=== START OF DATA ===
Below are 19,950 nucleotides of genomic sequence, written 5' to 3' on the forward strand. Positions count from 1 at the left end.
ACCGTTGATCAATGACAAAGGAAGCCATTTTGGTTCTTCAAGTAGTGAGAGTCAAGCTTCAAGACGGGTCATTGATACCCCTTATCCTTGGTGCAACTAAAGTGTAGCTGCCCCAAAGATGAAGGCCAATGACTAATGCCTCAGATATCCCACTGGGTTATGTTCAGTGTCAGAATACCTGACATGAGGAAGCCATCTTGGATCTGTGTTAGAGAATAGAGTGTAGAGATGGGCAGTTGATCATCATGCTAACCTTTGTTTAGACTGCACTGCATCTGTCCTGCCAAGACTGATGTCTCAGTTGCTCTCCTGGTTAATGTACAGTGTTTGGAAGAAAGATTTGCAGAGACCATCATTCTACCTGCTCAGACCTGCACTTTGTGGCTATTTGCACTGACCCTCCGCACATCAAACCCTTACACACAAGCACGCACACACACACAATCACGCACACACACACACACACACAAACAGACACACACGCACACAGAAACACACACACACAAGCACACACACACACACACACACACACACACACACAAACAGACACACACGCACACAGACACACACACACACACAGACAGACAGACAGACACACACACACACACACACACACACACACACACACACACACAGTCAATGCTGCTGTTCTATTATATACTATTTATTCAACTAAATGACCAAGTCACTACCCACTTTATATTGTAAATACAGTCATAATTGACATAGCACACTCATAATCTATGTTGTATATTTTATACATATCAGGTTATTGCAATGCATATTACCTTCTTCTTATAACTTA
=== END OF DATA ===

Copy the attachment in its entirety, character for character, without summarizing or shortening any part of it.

Below are 19,950 nucleotides of genomic sequence, written 5' to 3' on the forward strand. Positions count from 1 at the left end.
ACCGTTGATCAATGACAAAGGAAGCCATTTTGGTTCTTCAAGTAGTGAGAGTCAAGCTTCAAGACGGGTCATTGATACCCCTTATCCTTGGTGCAACTAAAGTGTAGCTGCCCCAAAGATGAAGGCCAATGACTAATGCCTCAGATATCCCACTGGGTTATGTTCAGTGTCAGAATACCTGACATGAGGAAGCCATCTTGGATCTGTGTTAGAGAATAGAGTGTAGAGATGGGCAGTTGATCATCATGCTAACCTTTGTTTAGACTGCACTGCATCTGTCCTGCCAAGACTGATGTCTCAGTTGCTCTCCTGGTTAATGTACAGTGTTTGGAAGAAAGATTTGCAGAGACCATCATTCTACCTGCTCAGACCTGCACTTTGTGGCTATTTGCACTGACCCTCCGCACATCAAACCCTTACACACAAGCACGCACACACACACAATCACGCACACACACACACACACACAAACAGACACACACGCACACAGAAACACACACACACAAGCACACACACACACACACACACACACACACACACAAACAGACACACACGCACACAGACACACACACACACACAGACAGACAGACAGACACACACACACACACACACACACACACACACACACACACACAGTCAATGCTGCTGTTCTATTATATACTATTTATTCAACTAAATGACCAAGTCACTACCCACTTTATATTGTAAATACAGTCATAATTGACATAGCACACTCATAATCTATGTTGTATATTTTATACATATCAGGTTATTGCAATGCATATTACCTTCTTCTTATAACTTA